Horrifying news from what might euphemistically be called Russia’s sphere of influence:
First, two television reporters vanished. Then a waiter went missing. Over the past week, men ranging in age from 16 to 50 have disappeared from the streets of Chechnya.
On Saturday, a leading Russian opposition newspaper confirmed a story already circulating among human rights activists: The Chechen authorities were arresting and killing gay men.
While abuses by security services in the region, where Russia fought a two-decade war against Islamic insurgents, have long been a stain on President Vladimir V. Putin’s human rights record, gay people had not previously been targeted on a wide scale.
The men were detained “in connection with their nontraditional sexual orientation, or suspicion of such,” the newspaper, Novaya Gazeta, reported, citing Russian federal law enforcement officials, who blamed the local authorities.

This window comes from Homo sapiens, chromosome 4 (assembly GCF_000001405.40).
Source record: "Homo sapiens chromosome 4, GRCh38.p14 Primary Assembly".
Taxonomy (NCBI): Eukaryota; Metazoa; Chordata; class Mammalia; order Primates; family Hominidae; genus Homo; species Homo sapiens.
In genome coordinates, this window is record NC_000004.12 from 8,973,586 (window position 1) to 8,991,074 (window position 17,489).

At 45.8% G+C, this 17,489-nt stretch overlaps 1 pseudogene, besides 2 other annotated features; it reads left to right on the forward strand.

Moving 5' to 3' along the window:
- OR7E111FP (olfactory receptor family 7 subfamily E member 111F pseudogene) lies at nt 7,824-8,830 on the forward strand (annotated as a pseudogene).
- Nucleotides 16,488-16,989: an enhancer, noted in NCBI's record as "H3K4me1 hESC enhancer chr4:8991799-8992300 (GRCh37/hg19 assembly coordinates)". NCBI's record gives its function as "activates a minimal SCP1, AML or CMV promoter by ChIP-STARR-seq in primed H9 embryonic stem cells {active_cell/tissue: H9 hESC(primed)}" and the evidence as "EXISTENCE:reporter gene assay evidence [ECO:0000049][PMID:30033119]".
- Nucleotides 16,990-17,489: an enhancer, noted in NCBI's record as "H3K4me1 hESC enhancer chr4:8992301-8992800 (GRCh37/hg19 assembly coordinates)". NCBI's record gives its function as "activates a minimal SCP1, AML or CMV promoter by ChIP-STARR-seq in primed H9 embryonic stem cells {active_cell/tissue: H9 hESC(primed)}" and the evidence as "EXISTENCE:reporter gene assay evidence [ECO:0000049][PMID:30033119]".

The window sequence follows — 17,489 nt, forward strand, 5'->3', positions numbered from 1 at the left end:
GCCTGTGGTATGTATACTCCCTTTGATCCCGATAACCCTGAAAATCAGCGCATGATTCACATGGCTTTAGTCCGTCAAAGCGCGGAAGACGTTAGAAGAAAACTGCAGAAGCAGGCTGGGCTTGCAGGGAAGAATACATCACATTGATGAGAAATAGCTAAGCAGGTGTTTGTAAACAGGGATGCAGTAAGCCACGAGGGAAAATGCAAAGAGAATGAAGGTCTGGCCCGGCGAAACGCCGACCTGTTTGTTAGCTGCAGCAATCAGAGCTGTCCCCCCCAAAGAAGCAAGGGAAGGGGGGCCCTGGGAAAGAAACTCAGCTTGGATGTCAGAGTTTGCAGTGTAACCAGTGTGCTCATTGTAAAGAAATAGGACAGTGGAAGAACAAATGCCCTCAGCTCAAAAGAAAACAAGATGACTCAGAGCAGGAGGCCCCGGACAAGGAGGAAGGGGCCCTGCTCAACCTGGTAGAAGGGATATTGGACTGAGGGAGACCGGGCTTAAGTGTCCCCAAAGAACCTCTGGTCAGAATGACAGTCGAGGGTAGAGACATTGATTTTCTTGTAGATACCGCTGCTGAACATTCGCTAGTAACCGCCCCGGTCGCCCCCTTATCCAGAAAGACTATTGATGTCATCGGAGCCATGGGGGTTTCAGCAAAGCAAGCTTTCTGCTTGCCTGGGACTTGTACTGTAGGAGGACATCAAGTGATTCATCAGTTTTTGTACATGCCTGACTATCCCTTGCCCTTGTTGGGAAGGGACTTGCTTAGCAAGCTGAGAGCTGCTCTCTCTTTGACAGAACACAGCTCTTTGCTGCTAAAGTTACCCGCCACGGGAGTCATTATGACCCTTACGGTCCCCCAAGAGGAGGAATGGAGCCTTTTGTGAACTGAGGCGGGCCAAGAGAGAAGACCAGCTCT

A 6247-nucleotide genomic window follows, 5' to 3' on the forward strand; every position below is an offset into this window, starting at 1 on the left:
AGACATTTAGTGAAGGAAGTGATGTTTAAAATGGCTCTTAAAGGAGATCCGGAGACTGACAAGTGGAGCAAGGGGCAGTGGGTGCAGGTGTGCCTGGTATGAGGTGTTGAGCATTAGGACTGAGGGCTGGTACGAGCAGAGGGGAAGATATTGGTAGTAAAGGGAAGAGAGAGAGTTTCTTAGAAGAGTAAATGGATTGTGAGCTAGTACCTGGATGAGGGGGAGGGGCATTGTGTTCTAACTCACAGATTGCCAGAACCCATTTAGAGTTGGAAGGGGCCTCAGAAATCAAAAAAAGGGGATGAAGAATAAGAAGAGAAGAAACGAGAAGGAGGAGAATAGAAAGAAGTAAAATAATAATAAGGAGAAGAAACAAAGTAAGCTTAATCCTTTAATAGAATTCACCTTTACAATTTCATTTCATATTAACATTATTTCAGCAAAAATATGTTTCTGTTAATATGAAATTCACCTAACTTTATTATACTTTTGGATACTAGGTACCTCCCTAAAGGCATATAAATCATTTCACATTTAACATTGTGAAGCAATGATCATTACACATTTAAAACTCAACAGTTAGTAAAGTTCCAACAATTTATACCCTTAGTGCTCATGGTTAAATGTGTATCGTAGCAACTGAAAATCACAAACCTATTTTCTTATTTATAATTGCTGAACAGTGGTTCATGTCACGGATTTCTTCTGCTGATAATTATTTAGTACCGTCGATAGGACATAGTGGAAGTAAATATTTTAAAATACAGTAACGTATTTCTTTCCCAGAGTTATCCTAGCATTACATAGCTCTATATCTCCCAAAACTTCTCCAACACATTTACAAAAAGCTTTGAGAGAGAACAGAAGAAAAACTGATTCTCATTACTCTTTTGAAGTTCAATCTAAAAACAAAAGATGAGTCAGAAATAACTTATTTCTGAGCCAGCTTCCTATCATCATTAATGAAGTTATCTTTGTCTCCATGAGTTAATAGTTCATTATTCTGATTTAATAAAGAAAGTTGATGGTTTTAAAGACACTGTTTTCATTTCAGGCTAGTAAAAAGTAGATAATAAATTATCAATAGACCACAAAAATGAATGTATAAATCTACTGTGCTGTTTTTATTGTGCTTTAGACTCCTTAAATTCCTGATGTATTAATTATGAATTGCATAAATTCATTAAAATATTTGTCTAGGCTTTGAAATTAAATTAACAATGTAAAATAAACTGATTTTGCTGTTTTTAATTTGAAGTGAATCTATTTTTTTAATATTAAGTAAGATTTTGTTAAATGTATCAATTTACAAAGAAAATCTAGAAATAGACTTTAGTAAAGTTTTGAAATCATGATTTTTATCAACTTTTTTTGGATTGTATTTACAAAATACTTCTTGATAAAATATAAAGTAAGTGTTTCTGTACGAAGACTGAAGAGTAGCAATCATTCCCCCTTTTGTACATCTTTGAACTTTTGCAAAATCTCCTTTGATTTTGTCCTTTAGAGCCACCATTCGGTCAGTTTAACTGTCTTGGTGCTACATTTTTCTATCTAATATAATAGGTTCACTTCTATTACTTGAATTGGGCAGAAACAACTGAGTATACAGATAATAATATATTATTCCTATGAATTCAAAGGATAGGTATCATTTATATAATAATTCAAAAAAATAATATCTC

By Saturday, the paper reported, and an analyst of the region with her own sources confirmed, that more than 100 gay men had been detained. The newspaper had the names of three murder victims, and suspected many others had died in extrajudicial killings.
It is a short step, if any, from wanting gay people invisible to wanting us dead. Indeed, a government spokesman responded to the story by denying that there are any gay people in Chechnya: “You cannot arrest or repress people who just don’t exist in the republic.”